I recently realised the effects of doing almost 30 hours of yoga a week. Something dawned on me that I may have forgotten. With my crazy teaching schedule plus personal practice, my expectations of what people can do sometimes exceeds their reality.

My solution, albeit a little extreme, was to cut back on my mat time during a recent month long holiday. Cut back to what many people would do, one class a week. My intention was to emulate a more ‘typical’ body and mind and just see what happened.

Week 1.

I happily lapped up my first 40 minutes of yoga then firmed my resolve to not practice yoga again for the rest of the week. After two days of no yoga I felt achy, my back felt ‘sticky’ and I had a crappy night sleep. Stay strong – no more yoga for the week.

Then something happened I wasn’t prepared for. After five or six days, I noticed a mental shift. Lazy crept in, lethargy took hold, inner calm started to waver.

Week 2.

Another surprise. As I was still operating in lazy, lethargic mode, I had to almost force myself to do yoga this week. Now here is the crazy part, I went for a 20 minute run AND I DIDN’T STRETCH AFTERWARD. If I was going to do this experiment I was going to do it properly and I know so many people run, don’t stretch and do yoga once a week. My knee now hurts, really hurts. I had to buy a knee brace-thingy.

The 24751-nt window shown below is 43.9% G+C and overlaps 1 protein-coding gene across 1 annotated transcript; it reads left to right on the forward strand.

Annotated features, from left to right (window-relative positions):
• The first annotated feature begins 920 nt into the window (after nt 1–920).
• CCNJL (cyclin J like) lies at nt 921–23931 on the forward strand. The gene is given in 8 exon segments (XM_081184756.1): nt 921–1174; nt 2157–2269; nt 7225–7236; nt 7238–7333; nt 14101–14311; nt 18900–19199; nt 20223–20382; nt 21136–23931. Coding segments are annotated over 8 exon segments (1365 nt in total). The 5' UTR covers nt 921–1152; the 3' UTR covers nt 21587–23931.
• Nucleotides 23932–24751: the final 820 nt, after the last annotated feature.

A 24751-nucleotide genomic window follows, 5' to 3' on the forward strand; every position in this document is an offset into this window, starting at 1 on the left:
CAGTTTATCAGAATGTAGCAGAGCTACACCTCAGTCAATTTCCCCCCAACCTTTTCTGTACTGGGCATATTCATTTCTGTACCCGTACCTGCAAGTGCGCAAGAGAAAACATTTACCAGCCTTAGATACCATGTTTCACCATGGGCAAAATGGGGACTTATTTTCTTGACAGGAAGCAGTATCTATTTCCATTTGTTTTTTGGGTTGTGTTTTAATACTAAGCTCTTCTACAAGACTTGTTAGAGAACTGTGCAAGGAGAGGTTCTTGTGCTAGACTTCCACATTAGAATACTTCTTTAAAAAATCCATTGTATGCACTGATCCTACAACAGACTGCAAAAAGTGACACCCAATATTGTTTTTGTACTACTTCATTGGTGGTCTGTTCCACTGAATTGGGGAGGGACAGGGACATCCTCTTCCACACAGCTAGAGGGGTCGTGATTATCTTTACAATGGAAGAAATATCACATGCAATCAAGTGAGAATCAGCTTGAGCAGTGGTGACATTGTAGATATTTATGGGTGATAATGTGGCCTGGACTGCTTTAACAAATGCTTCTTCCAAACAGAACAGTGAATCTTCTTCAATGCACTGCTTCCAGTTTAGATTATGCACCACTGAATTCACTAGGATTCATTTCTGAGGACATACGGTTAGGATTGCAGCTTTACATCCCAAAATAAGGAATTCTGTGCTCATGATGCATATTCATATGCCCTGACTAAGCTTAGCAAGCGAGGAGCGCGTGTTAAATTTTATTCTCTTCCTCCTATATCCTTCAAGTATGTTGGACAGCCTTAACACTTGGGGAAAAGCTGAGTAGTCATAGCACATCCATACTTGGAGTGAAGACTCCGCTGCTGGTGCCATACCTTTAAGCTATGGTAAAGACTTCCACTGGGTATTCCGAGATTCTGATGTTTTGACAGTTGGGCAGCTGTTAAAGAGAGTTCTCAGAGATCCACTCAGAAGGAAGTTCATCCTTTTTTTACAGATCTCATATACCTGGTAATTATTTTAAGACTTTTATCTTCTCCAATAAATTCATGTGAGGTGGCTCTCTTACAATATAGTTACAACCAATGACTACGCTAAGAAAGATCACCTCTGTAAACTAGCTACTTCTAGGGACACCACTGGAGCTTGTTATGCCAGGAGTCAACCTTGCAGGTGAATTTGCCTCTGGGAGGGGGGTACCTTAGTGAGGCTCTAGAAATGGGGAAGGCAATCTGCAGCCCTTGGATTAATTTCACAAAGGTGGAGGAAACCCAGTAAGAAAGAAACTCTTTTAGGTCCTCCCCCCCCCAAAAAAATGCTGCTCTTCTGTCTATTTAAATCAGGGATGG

Week 3.

I did my hour of yoga this week and felt amazing. The rhythmic sound of my breathing was calming and reassuring. I had to modify a lot of postures on account of my knee but it felt good to be on my old faithful mat. I struggled to sit cross-legged, again on account of knee so my meditation practice felt a little interrupted.

Week 4.

Knee getting worse and starting to become concerned with studio opening soon and unable to sit comfortably cross-legged. Perhaps my quest for wisdom was misguided. Since 1st December I have done one class of yoga a week and run for 20 minutes. Crazy hey?

What made these four weeks so valuable to my teaching ability were the observations and reflections on how most people live. My body became like a beginners and my mind fragmented and unfocussed.

After a week of teaching, I am right back to where I was. My approach to life has once again became calm, my creativity has exploded, my quality of sleep is refreshing and revitalising.

Knee brace-thingy gone.

“Do not suppress it – that would hurt you inside. Do not express it – that would not only hurt you inside but cause ripples in your surroundings. What you do is transform it” (Peace Pilgrim)

Yoga for me transforms anger, impatience, ungratefulness, fear, stagnation and injury into something positive I can use to evolve.

Observations and reflections…

  • Most people have very low expectations for wellness and how good their body could feel.
  • Amidst the craziness of daily life, we all have a calm and peaceful centre. We just pay more attention to the crazy than the calm.
  • It doesn’t take long to lose it but it doesn’t take long to get it back.
  • Our bodies are designed to move.  Movement equals freedom.
  • Inner peace requires some stillness and inward awareness everyday.
  • Improvement doesn’t require a big hit of massive effort. It requires consistant and committed effort. Everyday.
  • Yoga makes a huge difference. Simple.